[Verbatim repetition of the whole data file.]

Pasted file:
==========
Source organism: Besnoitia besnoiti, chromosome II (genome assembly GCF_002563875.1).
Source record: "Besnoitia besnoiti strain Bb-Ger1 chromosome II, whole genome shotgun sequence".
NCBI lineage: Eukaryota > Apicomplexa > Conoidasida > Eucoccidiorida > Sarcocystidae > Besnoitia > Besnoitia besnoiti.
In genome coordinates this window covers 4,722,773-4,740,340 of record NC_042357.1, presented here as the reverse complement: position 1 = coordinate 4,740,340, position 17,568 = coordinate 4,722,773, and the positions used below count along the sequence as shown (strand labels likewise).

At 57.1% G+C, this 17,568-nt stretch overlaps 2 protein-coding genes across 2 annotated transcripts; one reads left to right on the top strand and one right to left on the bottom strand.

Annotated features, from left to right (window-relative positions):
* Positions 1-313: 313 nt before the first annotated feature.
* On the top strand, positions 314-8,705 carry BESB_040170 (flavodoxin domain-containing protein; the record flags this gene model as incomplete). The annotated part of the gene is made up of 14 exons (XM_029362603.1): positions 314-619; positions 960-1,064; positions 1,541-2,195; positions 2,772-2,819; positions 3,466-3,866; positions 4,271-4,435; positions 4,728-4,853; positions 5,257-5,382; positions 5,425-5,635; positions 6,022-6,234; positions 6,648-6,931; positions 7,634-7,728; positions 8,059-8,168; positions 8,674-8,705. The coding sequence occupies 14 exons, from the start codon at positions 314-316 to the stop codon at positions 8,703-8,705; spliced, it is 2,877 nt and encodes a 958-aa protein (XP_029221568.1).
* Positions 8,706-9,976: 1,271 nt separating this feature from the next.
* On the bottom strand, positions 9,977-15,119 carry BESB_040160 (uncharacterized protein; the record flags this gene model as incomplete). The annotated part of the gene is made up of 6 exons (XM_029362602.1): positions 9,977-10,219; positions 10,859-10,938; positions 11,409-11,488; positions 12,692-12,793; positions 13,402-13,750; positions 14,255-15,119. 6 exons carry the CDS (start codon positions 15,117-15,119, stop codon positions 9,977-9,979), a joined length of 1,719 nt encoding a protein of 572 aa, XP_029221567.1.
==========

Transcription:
Source organism: Besnoitia besnoiti, chromosome II (genome assembly GCF_002563875.1).
Source record: "Besnoitia besnoiti strain Bb-Ger1 chromosome II, whole genome shotgun sequence".
NCBI lineage: Eukaryota > Apicomplexa > Conoidasida > Eucoccidiorida > Sarcocystidae > Besnoitia > Besnoitia besnoiti.
In genome coordinates this window covers 4,722,773-4,740,340 of record NC_042357.1, presented here as the reverse complement: position 1 = coordinate 4,740,340, position 17,568 = coordinate 4,722,773, and the positions used below count along the sequence as shown (strand labels likewise).

At 57.1% G+C, this 17,568-nt stretch overlaps 2 protein-coding genes across 2 annotated transcripts; one reads left to right on the top strand and one right to left on the bottom strand.

Annotated features, from left to right (window-relative positions):
* Positions 1-313: 313 nt before the first annotated feature.
* On the top strand, positions 314-8,705 carry BESB_040170 (flavodoxin domain-containing protein; the record flags this gene model as incomplete). The annotated part of the gene is made up of 14 exons (XM_029362603.1): positions 314-619; positions 960-1,064; positions 1,541-2,195; positions 2,772-2,819; positions 3,466-3,866; positions 4,271-4,435; positions 4,728-4,853; positions 5,257-5,382; positions 5,425-5,635; positions 6,022-6,234; positions 6,648-6,931; positions 7,634-7,728; positions 8,059-8,168; positions 8,674-8,705. The coding sequence occupies 14 exons, from the start codon at positions 314-316 to the stop codon at positions 8,703-8,705; spliced, it is 2,877 nt and encodes a 958-aa protein (XP_029221568.1).
* Positions 8,706-9,976: 1,271 nt separating this feature from the next.
* On the bottom strand, positions 9,977-15,119 carry BESB_040160 (uncharacterized protein; the record flags this gene model as incomplete). The annotated part of the gene is made up of 6 exons (XM_029362602.1): positions 9,977-10,219; positions 10,859-10,938; positions 11,409-11,488; positions 12,692-12,793; positions 13,402-13,750; positions 14,255-15,119. 6 exons carry the CDS (start codon positions 15,117-15,119, stop codon positions 9,977-9,979), a joined length of 1,719 nt encoding a protein of 572 aa, XP_029221567.1.